Gooden Center
A residential drug treatment center for men located in Pasadena, CA. The Gooden Center is a proud member of the National Association of Addiction Treatment Providers (NAATP).

(626) 356-0078
191 North El Molino Avenue Pasadena, CA 91101 US

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Posts Tagged ‘opioid’

When Opioid Addiction Meets Sesame Street

Posted on: October 26th, 2019 by The Gooden Center No Comments

opioid addiction sesame

Many people are familiar with the classic children’s television show Sesame Street, which first debuted in 1969 and has become a staple in the lives of many families across the globe. The show’s impact has cross many generations and has made numerous lists for being one of the greatest shows in television history. The fun yet educational television series has introduced many iconic and beloved characters including Big Bird, Elmo, Bert and Ernie and so many more. The award-winning show is known for its mix of puppetry, live-action, improv and animation and its ability to capture children’s attention and educate them.

Controversy

The show has touched on numerous cultural and societal issues throughout its long run and though mostly celebrated for its positive and progressive attitudes, has occasionally made headlines for what some deem “controversial” subject matter. Over the 40-year show history, scandals including Bert and Ernie’s sexual orientation, Katy Perry’s risqué costume choice and issues involving the character’s voice actors have all made waves.

The show has introduced characters over the years to bring awareness and education to issues including Autism, HIV, race relations, incarceration, homelessness and even high political tensions. This year Sesame Street has introduced a character whose mother is struggling with opioid addiction. Many people have applauded this choice  to delve into something so real and widespread while others feel it is an inappropriate and extremely sensitive subject matter.

The truth is, the opioid crisis is rampant and has devastated different areas throughout the country, with children of those battling addiction becoming extremely affected.  Children of parents that abuse opioids often experience neglect, anxiety and depression and long term psychological trauma. Many children often find themselves in foster care or in the custody of other family members, especially their grandparents care. According to the NCBI, between 2009 and 2014, nearly 3% (2.1 million) of US children age 17 years and younger lived in households with at least 1 parent struggling with a substance use disorder. Other statistics reveal 5.7 million children under age 11 live in households with a parent with substance use disorder. “

Sesame Street Statement

A statement released by the shows President of Social Impact and Philanthropy reads, “Having a parent battling addiction can be one of the most isolating and stressful situations young children and their families face. Sesame Street’ has always been a source of comfort to children during the toughest of times, and our new resources are designed to break down the stigma of parental addiction and help families build hope for the future.”

The goal is to bring awareness to many of life’s circumstances, both good and bad, and teach children empathy and understanding. The characters encourage other children to speak openly about how they feel, top understand it is not their fault and most importantly that treatment is important for their parents to get better.

The Sesame Workshop offers resources for both children and their caregivers that include helpful information including addiction education, coping strategies including stress management tools, as well as constructive talking points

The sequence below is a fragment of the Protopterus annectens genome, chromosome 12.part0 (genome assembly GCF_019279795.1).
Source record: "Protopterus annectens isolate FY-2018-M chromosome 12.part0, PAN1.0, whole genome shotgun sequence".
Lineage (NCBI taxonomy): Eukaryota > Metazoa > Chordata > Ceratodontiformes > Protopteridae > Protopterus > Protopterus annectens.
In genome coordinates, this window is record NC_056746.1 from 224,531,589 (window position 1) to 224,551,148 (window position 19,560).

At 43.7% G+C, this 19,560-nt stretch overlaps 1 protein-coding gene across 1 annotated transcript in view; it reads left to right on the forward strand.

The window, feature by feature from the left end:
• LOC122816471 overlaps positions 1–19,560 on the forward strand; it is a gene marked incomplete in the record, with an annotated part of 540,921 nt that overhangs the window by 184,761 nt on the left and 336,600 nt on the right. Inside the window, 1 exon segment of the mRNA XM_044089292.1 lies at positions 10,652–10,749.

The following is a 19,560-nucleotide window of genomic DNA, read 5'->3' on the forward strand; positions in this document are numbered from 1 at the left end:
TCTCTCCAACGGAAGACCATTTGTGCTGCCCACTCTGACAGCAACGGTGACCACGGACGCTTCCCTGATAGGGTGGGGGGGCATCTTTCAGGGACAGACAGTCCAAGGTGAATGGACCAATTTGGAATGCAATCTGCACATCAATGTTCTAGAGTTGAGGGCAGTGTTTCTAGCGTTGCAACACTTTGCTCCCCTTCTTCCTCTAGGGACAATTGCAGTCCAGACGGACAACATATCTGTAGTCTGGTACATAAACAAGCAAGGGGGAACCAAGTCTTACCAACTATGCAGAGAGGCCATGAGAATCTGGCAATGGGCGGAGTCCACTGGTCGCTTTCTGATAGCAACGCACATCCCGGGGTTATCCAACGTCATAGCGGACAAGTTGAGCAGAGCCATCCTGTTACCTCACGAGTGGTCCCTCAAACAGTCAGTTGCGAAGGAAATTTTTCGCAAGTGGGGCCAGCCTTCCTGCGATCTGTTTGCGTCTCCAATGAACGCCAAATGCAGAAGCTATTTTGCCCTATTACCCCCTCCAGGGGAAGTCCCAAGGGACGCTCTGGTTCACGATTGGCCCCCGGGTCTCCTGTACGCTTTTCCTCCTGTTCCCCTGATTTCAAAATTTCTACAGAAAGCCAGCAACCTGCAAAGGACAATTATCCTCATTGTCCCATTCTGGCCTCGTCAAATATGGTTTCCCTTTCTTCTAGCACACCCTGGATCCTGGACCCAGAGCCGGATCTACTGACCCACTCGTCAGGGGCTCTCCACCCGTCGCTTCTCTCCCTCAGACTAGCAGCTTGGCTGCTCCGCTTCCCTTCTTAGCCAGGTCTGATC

References:

https://www.washingtonpost.com/education/2019/10/12/sesame-street-characters-mom-has-an-addiction-experts-say-thats-valuable-lesson/

https://www.ncbi.nlm.nih.gov/pmc/articles/PMC6330457/

https://www.bbc.com/news/world-us-canada-50003560

https://www.cbsnews.com/news/sesame-street-addiction-childrens-show-addresses-opioid-crisis-as-muppets-mother-battles-addiction/

https://www.nichq.org/insight/treating-opioid-epidemic-childrens-health-crisis

 

 

 

What is an Accidental Overdose?

Posted on: March 18th, 2019 by The Gooden Center No Comments
What is an Accidental Overdose?

Most cases of drug overdose that are not fatal are considered accidental overdoses unless the person was attempting suicide. When a person dies from an overdose the medical examiner will need to determine whether the overdose was intentional or unintentional. If a person’s overdose is determined to be intentional then it can be assumed the individual was committing suicide.

An accidental overdose can come in many different forms depending on the type of drug the person used and their intention in taking it. In many cases if the person is an addict they may have taken more than their own tolerance could handle and end up overdosing. This happens frequently when users attempt to quit for a period of time and then start using the amount that they used to without realizing that they have lost their tolerance.

In other cases of overdose the person may have taken the drug accidentally because it was laced with something else or they mistakenly thought it was another substance. This is also a case where the person does not have a tolerance for the drug and their system cannot handle it. A less common occurrence but equally dangerous situation is when another person gives them a dangerous drug either intentionally or unintentionally and they are poisoned.

The only incidence where an overdose is not considered accidental is when a person purposefully takes too much of a drug because they intend to end their own life or otherwise harm themselves. Being aware of the dangers of a particular drug, always knowing what you are taking and evaluating your own tolerance can help prevent accidental overdose.